With just three months to go until the end of the Brexit transition period, Financial Services Firms are making final preparations, and continue relocating staff and operations to Europe. According to data from EY’s Financial Services Brexit Tracker, at the end of the last quarter, over 400 UK Financial Services role relocations to Europe were announced, taking the total number of jobs leaving London to over 7,500.
Since the Referendum, 44 Firms have announced plans to make local hires for existing or newly created roles in Europe, equating to over 2,850 new jobs. This represents an increase of over 400 since the beginning of the year, with Dublin, Luxembourg, Frankfurt, and Paris named as the main locations.
Dublin remains the relocation destination of choice for Financial Services Firms
Since 2016, 40% (88 out of 222) of Firms monitored by the EY Financial Services Brexit Tracker have confirmed at least one location in Europe where they are moving or considering moving or adding staff and/or operations to. Within the 88, 26 Firms have confirmed multiple locations for relocating staff and operations.
Dublin remains the most popular destination for staff relocations and new European hubs or offices, with 34 Financial Services Firms saying they are considering or have confirmed relocating operations and/or staff to the city. Luxembourg is the second most popular destination and has attracted 26 companies in total.
Frankfurt has attracted 23 companies in total, 19 of which are universal banks, investment banks or brokerages. Twenty Firms say they are considering or have confirmed relocating operations and/or staff to Paris, 14 of which are universal banks, investment banks or brokerages.
Omar Ali, UK Financial Services Managing Partner at EY said, “Many Financial Services Firms had implemented the bulk of their relocation plans before the start of the year, and we saw very little movement in the first half of 2020. But as we fast approach the end of the transition period, we are seeing some Firms act on the final phases of their Brexit planning, including relocations. This is despite the pandemic and consequent restrictions to the movement of people, which is clearly making it harder to relocate people and adds complexity for those who were looking to commute to EU locations.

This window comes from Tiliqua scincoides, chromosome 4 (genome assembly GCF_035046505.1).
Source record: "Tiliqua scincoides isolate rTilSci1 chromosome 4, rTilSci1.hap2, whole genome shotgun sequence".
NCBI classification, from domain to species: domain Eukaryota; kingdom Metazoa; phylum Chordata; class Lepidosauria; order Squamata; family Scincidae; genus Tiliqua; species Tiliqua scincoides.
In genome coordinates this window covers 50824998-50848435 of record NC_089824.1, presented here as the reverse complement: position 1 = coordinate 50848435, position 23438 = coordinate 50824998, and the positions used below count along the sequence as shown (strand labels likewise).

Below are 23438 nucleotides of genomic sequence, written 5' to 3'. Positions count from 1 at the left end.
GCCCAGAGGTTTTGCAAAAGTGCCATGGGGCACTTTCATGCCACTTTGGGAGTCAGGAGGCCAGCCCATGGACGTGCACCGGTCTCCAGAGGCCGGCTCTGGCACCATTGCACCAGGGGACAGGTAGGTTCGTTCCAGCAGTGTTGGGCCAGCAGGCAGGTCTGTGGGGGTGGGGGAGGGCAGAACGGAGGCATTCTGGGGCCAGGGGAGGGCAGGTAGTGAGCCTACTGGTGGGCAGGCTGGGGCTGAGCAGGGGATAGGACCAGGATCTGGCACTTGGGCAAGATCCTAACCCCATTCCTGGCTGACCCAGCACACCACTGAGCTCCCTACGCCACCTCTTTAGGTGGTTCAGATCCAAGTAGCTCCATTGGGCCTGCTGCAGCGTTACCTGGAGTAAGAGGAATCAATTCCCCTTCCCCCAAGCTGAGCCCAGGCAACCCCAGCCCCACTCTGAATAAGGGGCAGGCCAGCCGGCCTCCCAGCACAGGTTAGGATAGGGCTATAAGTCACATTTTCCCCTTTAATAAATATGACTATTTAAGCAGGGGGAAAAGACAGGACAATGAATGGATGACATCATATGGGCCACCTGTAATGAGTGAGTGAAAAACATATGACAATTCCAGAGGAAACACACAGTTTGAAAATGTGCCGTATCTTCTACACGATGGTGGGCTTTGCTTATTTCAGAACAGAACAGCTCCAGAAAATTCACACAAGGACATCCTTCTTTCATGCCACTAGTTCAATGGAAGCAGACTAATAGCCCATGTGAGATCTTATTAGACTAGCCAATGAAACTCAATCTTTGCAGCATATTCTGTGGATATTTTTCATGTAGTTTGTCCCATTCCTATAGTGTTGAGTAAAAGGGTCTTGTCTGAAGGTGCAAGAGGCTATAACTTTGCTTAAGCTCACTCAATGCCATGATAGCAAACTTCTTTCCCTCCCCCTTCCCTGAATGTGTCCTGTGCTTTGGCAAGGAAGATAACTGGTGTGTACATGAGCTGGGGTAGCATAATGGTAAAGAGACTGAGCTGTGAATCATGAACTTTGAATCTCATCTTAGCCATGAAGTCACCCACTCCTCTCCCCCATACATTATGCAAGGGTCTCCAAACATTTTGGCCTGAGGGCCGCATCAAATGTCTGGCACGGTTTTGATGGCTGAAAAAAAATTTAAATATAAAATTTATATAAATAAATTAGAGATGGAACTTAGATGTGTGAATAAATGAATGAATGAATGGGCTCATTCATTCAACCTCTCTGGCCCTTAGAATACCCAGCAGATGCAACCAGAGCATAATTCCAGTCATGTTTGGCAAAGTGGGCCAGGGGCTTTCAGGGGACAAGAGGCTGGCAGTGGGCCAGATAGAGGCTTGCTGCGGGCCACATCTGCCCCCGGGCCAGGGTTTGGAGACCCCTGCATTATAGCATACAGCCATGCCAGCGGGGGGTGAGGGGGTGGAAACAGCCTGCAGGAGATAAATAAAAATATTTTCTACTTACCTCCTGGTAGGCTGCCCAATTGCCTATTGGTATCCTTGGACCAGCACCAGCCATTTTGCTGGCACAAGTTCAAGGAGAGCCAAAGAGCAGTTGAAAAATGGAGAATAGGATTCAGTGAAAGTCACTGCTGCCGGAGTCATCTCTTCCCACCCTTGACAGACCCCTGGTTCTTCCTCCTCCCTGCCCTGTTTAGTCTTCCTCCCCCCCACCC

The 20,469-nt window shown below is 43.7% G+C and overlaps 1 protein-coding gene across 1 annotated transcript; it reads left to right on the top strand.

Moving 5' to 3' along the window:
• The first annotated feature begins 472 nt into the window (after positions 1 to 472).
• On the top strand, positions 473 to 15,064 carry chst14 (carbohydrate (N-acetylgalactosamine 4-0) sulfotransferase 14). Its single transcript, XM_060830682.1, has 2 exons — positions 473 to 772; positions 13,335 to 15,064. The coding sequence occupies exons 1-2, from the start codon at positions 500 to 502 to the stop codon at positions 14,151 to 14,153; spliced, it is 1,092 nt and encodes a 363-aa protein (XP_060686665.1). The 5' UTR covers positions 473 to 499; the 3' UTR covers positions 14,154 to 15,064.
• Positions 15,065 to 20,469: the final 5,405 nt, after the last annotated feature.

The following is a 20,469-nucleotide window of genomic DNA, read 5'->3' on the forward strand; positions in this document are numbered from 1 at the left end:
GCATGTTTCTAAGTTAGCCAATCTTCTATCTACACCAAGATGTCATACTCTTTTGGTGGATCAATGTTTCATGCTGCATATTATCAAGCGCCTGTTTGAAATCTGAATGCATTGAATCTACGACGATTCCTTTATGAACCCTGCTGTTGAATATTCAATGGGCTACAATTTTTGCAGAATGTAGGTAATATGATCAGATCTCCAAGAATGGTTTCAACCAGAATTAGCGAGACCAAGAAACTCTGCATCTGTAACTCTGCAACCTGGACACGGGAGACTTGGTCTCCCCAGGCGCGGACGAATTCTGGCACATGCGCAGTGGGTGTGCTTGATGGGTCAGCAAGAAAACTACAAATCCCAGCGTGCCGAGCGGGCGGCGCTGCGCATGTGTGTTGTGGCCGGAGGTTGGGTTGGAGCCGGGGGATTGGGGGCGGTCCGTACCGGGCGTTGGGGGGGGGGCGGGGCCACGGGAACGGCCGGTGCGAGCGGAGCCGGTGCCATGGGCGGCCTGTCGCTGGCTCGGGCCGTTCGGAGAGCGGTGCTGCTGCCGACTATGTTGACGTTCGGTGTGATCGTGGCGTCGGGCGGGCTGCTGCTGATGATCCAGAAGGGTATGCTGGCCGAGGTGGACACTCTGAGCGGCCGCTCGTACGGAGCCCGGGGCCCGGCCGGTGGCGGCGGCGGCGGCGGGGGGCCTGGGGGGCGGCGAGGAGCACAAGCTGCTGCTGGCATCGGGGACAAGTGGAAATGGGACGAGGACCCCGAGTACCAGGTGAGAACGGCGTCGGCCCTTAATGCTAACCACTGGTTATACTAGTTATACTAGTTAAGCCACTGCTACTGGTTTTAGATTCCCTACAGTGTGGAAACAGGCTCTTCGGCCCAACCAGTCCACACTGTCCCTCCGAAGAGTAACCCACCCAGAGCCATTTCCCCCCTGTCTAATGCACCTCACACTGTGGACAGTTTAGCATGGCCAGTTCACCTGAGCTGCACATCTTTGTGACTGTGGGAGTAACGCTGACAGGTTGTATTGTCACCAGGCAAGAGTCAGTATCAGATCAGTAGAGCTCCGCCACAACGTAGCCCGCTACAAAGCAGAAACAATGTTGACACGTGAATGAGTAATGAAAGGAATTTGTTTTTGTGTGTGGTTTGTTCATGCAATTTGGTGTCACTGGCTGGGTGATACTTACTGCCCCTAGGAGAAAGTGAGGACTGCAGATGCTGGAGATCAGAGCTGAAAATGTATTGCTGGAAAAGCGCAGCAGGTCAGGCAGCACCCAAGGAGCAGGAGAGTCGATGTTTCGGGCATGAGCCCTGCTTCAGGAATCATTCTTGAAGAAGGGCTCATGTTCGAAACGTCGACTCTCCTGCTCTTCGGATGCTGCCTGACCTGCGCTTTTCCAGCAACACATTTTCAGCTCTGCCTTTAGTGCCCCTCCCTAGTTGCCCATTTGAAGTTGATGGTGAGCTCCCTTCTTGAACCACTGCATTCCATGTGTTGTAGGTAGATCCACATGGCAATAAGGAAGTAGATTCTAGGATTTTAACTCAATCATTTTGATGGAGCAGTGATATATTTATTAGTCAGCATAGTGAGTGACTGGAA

“With the prospect of a deal between the UK and EU still hanging in the balance, many Firms still remain in a ‘wait and see’ mode. The pre-trade agreement, set to be finalised at the end of October, means we could yet see a flurry of further staff and operational announcements in the weeks that follow. But the clock is running down, and with the possibility of a second COVID-19 spike threatening cross-border movement in the final three months of the transition period, Firms must now ensure that as a minimum they will be operational and can serve clients on the 1st of January 2021.”
Migration of assets to Europe now over £1trn
Twenty-four of the largest Financial Services Firms (ten banks, nine insurance providers, and five wealth and asset managers) have so far announced an intention to transfer assets out of the UK to Europe ahead of Brexit. Not all firms have publicly declared the value of the assets that could be transferred, but of those that have, EY’s Financial Services Brexit Tracker analysis suggests a conservative estimate of £1.2 trillion, up from £1 trillion at the end of 2019.
Public lobbying on future regulatory frameworks recommences
In the past nine months, the EY Financial Services Brexit Tracker has recorded increased public announcements from wealth and asset management firms on regulation change post-Brexit. Since January, some of the largest asset management companies – representing around £13 trillion AUM – have spoken out on the issue of whether the UK should align with or diverge from current EU regulatory frameworks. As negotiations continue around a UK/EU deal for financial services, major investment firms are publicly adopting a vocal position on the continued use of MiFID II, the relative value of the UCITs framework and how London can remain a leading sustainable finance hub.
Ali added,“As we approach the final deadline, the lack of clarity around future trading agreements is fuelling ongoing debate within the Financial Services sector. The time has now passed for Firms to rely on short term equivalence assessments that would align to EU rules, and the sector’s attention is increasingly focused on the longer-term outlook. Firms are looking at new standards that will support the UK industry beyond the initial post-Brexit phase, ensuring it remains a leading global financial centre.”